Remember, the Roman world had been pagan. Prior to the fourth century, Christians were few in number, though increasing, and were persecuted by the government and by pagans. But, with the advent of Constantine as emperor, who made his profession of Christianity in the fourth century, placing Christianity on an equal footing with paganism, people of the Roman world began to accept this now-popular Christianity by the hundreds of thousands.

But remember, these people had grown up in pagan customs, chief of which was this idolatrous festival of December 25th. It was a festival of merrymaking, with its special spirit. They enjoyed it! They did not want to give it up! Now this same article in the New Schaff-Herzog Encyclopedia of Religious Knowledge explains how the recognition by Constantine of Sunday, which had been the day of pagan sun worship, and how the influence of the pagan Manichaeism, which identified the SON of God with the physical SUN, gave these pagans of the fourth century, now turning over wholesale to "Christianity," their excuse for calling their pagan-festival date of December 25th (birthday of the SUN-god) the birthday of the SON of God.

And that is how "Christmas" became fastened on our Western world! We may call it by another name, but it is the same old pagan sun-worshipping festival still! The only change is in what we call it! You can call a rabbit a "lion," but it is still a rabbit, just the same.

Again from the Encyclopaedia Britannica: "Certain Latins, as early as 354, may have transferred the birthday from January 6th to December 25, which was then a Mithraic feast, the birthday of the unconquered SUN. . . . The Syrians and Armenians, who clung to January 6th, accused the Romans of sun worship and idolatry, contending . . . that the feast of December 25th, had been invented by disciples of Cerinthus. . . ."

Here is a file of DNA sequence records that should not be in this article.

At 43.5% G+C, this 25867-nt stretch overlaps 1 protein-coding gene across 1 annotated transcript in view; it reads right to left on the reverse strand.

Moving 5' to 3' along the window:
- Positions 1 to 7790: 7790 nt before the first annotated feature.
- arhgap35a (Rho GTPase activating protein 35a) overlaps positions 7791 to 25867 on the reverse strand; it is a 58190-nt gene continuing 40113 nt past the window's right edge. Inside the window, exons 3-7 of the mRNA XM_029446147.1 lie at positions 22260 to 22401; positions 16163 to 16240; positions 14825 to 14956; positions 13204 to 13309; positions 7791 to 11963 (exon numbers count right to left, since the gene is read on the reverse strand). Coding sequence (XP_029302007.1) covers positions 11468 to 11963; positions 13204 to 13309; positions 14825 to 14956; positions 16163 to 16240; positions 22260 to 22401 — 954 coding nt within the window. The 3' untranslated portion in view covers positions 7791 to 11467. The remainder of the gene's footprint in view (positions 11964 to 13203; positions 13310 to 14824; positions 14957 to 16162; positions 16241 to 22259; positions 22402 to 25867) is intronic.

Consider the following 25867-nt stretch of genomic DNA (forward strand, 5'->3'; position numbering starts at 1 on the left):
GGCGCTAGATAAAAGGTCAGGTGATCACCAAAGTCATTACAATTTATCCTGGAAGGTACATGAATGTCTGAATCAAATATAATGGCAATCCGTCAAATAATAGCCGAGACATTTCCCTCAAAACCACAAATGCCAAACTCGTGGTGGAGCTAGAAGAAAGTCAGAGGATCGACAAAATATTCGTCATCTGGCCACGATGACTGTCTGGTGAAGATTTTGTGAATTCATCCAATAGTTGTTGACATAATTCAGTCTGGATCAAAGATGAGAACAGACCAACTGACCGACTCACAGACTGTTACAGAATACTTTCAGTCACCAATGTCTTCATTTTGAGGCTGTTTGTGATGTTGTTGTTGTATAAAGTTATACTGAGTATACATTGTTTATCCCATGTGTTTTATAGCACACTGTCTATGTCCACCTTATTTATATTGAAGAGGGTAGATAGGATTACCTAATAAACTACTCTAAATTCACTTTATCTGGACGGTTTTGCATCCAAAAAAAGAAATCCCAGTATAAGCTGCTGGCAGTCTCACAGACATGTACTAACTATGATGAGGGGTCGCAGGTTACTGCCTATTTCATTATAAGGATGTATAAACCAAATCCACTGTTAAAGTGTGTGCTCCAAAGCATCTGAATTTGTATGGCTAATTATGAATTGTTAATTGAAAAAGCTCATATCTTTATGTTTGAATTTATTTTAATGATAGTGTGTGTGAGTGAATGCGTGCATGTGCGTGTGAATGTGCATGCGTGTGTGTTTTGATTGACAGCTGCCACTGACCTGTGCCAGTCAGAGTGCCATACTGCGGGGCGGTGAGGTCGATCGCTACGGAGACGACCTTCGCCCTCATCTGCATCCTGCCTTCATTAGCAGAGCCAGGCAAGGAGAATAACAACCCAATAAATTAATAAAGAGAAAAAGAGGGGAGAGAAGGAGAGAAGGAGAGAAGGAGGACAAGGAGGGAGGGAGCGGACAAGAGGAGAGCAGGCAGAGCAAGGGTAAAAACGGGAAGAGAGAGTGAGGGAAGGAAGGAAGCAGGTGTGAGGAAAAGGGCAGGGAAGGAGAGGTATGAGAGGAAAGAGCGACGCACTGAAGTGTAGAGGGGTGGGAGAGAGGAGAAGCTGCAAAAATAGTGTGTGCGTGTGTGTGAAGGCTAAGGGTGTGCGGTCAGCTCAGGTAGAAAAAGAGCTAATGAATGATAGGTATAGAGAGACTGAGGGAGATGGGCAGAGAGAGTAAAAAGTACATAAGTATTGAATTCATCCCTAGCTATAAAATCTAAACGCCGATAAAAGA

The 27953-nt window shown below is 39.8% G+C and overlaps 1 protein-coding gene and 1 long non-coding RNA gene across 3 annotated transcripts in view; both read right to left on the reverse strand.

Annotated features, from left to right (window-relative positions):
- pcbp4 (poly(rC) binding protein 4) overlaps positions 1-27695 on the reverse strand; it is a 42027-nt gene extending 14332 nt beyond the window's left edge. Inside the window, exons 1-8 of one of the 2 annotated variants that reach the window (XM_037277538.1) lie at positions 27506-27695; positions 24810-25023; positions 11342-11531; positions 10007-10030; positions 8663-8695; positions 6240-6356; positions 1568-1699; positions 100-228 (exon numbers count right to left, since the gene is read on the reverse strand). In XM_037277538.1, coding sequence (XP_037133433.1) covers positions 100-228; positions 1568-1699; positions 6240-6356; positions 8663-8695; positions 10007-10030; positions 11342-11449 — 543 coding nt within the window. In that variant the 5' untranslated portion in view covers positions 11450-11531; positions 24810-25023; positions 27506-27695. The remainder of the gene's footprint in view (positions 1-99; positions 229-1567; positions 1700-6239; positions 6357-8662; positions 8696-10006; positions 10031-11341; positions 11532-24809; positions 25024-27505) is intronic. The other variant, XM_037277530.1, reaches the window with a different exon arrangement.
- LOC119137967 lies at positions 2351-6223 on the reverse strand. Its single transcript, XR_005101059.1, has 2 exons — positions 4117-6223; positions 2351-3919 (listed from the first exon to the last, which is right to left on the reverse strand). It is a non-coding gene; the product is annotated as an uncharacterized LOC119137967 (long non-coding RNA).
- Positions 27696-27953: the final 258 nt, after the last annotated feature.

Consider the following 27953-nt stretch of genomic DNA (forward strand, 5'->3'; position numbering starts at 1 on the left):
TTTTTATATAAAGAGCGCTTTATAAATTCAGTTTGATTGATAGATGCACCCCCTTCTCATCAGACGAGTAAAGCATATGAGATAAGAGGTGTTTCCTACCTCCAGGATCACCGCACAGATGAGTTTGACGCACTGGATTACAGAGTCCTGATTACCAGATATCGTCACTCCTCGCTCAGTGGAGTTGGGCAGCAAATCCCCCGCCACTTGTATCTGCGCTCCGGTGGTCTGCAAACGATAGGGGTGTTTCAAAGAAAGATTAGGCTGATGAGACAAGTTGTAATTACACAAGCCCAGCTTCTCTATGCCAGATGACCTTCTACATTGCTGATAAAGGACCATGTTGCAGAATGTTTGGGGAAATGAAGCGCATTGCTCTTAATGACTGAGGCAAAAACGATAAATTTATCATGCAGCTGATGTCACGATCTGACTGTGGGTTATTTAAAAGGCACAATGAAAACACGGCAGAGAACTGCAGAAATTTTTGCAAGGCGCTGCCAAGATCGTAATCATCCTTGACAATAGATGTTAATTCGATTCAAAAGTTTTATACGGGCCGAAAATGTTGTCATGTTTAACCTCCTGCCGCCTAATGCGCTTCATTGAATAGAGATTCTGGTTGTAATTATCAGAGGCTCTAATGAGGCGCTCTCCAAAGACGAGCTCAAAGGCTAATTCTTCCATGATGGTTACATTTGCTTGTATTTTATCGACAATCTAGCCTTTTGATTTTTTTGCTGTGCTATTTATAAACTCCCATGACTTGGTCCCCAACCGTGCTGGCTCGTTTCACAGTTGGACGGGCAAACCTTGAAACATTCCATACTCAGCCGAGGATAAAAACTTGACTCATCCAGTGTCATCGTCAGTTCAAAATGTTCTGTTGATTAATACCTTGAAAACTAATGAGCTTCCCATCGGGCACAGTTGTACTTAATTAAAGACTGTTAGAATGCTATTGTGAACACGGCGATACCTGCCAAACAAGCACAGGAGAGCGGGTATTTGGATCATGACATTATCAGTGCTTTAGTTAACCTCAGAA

Herbert W. Armstrong (1892-1986)
The Plain Truth About Christmas


 

Matthew 1:25

An anonymous quotation that made the rounds of the Internet last year runs, "Christmas is weird. What other time of year do you sit in front of a dead tree and eat candy out of your socks?" Though it may induce a chuckle from its readers, most people either miss or ignore the larger point: Christmas is a bundle of contradictions, inanities, and outright lies.

The astounding fact is that most people are aware of this. On a Christmas Eve radio show, a local preacher substituted for the regular host. His topic of discussion centered on the greeting "Merry Christmas!" and he asked if, in our multicultural, multi-religious society, this was offensive. One caller said, no, Christianity was still the majority religion in America, but what really troubled her was the fact that professing Christians promoted the traditional lie that Jesus was born on December 25.

Without missing a beat, the preacher/talk-show host then explained to the audience that his caller was correct, Jesus could not have been born around the winter solstice, and that, in the early fourth century, the Catholic Church had combined the Roman winter solstice festival, the Saturnalia, with a celebration of Jesus' birth to help new converts adjust to Christianity. He treated these facts as common knowledge.

His "resolution" to the conundrum, however, was revealing. The gist of his answer to the troubled caller was, "If Christians would live according to the teachings of Jesus, these contradictions would not matter." I had to shake my head. Neither the host nor the caller could see the self-contradictory nature of his answer. Did not Jesus teach that we are to be honest? Certainly, He did!